New Woodsworth chair appointed

May 12, 2005, vol. 33, no. 2
By Carol Thorbes

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The appointment of Winnipeg professor Eleanor Stebner as Simon Fraser University's newest James Shaver Woodsworth chair holder will help meet a growing demand for scholars schooled in religious studies.

“There is a huge demand for undergraduate courses in religion,” says Stephen Duguid, chair of SFU's humanities department and co-chair of the Woodsworth endowed chair search committee. “As there is no department of religious studies, professor Stebner's appointment will bring a whole new perspective to religious instruction in humanities.”

Newly ensconced in her SFU office, Stebner was an associate professor of theology and church history at the University of Winnipeg. She researches North American Christianity in the 19th and 20th centuries, the settlement (grassroots community building) and social gospel movements, and religious and social institutions. An ordained minister born in Edmonton and brought up in the Moravian church, Stebner has authored several published works, including The Women of Hull House: A Study of Spirituality, Vocation and Friendship.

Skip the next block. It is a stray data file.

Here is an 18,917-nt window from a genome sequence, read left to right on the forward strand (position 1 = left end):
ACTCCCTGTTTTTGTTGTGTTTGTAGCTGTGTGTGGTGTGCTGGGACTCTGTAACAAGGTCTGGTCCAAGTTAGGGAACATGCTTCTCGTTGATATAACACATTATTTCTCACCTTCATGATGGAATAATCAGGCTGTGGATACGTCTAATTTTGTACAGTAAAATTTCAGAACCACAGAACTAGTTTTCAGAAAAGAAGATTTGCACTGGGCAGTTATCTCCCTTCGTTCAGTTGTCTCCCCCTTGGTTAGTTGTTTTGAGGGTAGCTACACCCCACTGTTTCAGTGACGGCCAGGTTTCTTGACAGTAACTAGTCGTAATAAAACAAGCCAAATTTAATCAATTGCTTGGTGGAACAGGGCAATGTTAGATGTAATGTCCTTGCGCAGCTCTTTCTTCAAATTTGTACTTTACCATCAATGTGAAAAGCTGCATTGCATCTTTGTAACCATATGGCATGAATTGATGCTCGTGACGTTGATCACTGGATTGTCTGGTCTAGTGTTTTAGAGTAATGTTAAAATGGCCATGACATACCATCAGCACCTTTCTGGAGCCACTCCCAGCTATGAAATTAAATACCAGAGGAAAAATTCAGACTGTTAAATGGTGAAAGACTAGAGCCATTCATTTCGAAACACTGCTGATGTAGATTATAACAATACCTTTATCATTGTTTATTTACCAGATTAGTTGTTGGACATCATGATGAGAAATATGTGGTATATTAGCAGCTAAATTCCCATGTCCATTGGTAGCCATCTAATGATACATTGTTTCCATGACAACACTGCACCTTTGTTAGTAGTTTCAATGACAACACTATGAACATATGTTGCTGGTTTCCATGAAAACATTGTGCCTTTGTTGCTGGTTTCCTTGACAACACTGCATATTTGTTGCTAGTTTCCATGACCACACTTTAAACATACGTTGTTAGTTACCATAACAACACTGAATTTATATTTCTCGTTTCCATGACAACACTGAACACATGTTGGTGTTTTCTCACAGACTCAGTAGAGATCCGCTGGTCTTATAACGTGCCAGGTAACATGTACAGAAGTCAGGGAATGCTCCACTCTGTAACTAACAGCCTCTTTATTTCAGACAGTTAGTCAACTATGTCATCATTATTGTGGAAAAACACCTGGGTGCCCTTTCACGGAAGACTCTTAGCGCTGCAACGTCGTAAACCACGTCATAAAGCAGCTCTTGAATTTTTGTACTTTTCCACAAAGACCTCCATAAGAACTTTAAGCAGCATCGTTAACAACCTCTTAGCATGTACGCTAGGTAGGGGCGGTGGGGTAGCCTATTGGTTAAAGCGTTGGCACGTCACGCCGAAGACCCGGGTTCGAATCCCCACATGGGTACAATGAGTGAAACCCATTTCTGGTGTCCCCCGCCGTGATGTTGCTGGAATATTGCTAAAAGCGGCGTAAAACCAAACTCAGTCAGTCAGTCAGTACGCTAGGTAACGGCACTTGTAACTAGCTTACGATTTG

Duguid calls Stebner a scholar in the tradition of Woodsworth. The late member of Parliament and the clergy was known as much for his involvement in social reform leading to many of Canada's public benefits as he was for his speeches and sermons.

As Woodsworth did, Stebner applies her academic and religious schooling to fostering social betterment and resolving ethical issues that are at the juncture of social, political and religious beliefs.

She relishes filling the Woodsworth chair at a time when debate over high profile issues such as same sex marriage, euthanasia and terrorism, underscore the combustibility of religion, sociology and politics when they interact.

“How do you get people of religious faith and people of no religious faith to work out a way of living together and cherishing commonalities that improve society? This is one of the great challenges of the 21st century,” says Stebner.

“Religion has a tremendous impact on how our society evolves. The rise of fundamentalism is one example. One of the goals of this kind of chair is to uphold those aspects of religion that are life giving by applying the lens of self-analysis to societal problems.”

As well as working as a minister in Indiana and Wisconsin, Stebner has worked on behalf of sex trade workers, the poor, the homeless and aboriginals.

Stebner's appointment to the Woodsworth chair is renewable every five years. It comes with a tenured associate professor position in the humanities department.

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